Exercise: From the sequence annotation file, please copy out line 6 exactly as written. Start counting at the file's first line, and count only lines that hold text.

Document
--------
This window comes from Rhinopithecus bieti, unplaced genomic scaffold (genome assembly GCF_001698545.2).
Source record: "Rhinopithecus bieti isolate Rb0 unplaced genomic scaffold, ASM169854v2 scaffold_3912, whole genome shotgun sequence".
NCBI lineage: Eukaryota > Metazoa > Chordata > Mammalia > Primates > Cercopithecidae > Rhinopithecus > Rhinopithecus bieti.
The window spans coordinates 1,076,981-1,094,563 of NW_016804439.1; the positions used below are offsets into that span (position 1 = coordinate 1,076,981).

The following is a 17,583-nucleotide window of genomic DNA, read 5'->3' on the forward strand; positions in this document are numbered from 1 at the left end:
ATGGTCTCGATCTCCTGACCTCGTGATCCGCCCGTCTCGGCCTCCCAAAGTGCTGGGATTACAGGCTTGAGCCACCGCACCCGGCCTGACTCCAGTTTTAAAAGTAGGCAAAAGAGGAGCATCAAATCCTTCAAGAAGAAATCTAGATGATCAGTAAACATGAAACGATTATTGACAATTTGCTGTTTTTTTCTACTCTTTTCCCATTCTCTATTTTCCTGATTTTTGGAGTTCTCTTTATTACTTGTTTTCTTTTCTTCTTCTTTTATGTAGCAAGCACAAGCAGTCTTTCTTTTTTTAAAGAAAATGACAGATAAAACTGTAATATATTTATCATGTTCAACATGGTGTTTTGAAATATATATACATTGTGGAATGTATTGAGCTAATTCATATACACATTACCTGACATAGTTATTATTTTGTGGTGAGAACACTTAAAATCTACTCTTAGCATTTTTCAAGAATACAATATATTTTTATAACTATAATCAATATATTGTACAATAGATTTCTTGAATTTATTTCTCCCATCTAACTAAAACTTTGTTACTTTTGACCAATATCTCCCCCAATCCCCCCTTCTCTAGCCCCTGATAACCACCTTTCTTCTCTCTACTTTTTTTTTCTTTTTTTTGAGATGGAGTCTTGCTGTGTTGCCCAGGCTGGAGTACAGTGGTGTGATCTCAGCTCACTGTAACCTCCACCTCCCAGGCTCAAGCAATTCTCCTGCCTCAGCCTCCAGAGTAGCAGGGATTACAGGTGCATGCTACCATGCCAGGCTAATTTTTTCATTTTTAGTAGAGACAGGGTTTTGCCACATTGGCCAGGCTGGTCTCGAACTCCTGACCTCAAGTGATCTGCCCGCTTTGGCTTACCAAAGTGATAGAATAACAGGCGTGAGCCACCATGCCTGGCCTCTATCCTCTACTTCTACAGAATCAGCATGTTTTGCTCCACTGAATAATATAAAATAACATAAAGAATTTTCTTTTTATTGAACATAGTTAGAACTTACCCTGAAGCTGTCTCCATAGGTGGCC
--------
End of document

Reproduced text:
ATGGTCTCGATCTCCTGACCTCGTGATCCGCCCGTCTCGGCCTCCCAAAGTGCTGGGATTACAGGCTTGAGCCACCGCACCCGGCCTGACTCCAGTTTTAAAAGTAGGCAAAAGAGGAGCATCAAATCCTTCAAGAAGAAATCTAGATGATCAGTAAACATGAAACGATTATTGACAATTTGCTGTTTTTTTCTACTCTTTTCCCATTCTCTATTTTCCTGATTTTTGGAGTTCTCTTTATTACTTGTTTTCTTTTCTTCTTCTTTTATGTAGCAAGCACAAGCAGTCTTTCTTTTTTTAAAGAAAATGACAGATAAAACTGTAATATATTTATCATGTTCAACATGGTGTTTTGAAATATATATACATTGTGGAATGTATTGAGCTAATTCATATACACATTACCTGACATAGTTATTATTTTGTGGTGAGAACACTTAAAATCTACTCTTAGCATTTTTCAAGAATACAATATATTTTTATAACTATAATCAATATATTGTACAATAGATTTCTTGAATTTATTTCTCCCATCTAACTAAAACTTTGTTACTTTTGACCAATATCTCCCCCAATCCCCCCTTCTCTAGCCCCTGATAACCACCTTTCTTCTCTCTACTTTTTTTTTCTTTTTTTTGAGATGGAGTCTTGCTGTGTTGCCCAGGCTGGAGTACAGTGGTGTGATCTCAGCTCACTGTAACCTCCACCTCCCAGGCTCAAGCAATTCTCCTGCCTCAGCCTCCAGAGTAGCAGGGATTACAGGTGCATGCTACCATGCCAGGCTAATTTTTTCATTTTTAGTAGAGACAGGGTTTTGCCACATTGGCCAGGCTGGTCTCGAACTCCTGACCTCAAGTGATCTGCCCGCTTTGGCTTACCAAAGTGATAGAATAACAGGCGTGAGCCACCATGCCTGGCCTCTATCCTCTACTTCTACAGAATCAGCATGTTTTGCTCCACTGAATAATATAAAATAACATAAAGAATTTTCTTTTTATTGAACATAGTTAGAACTTACCCTGAAGCTGTCTCCATAGGTGGCC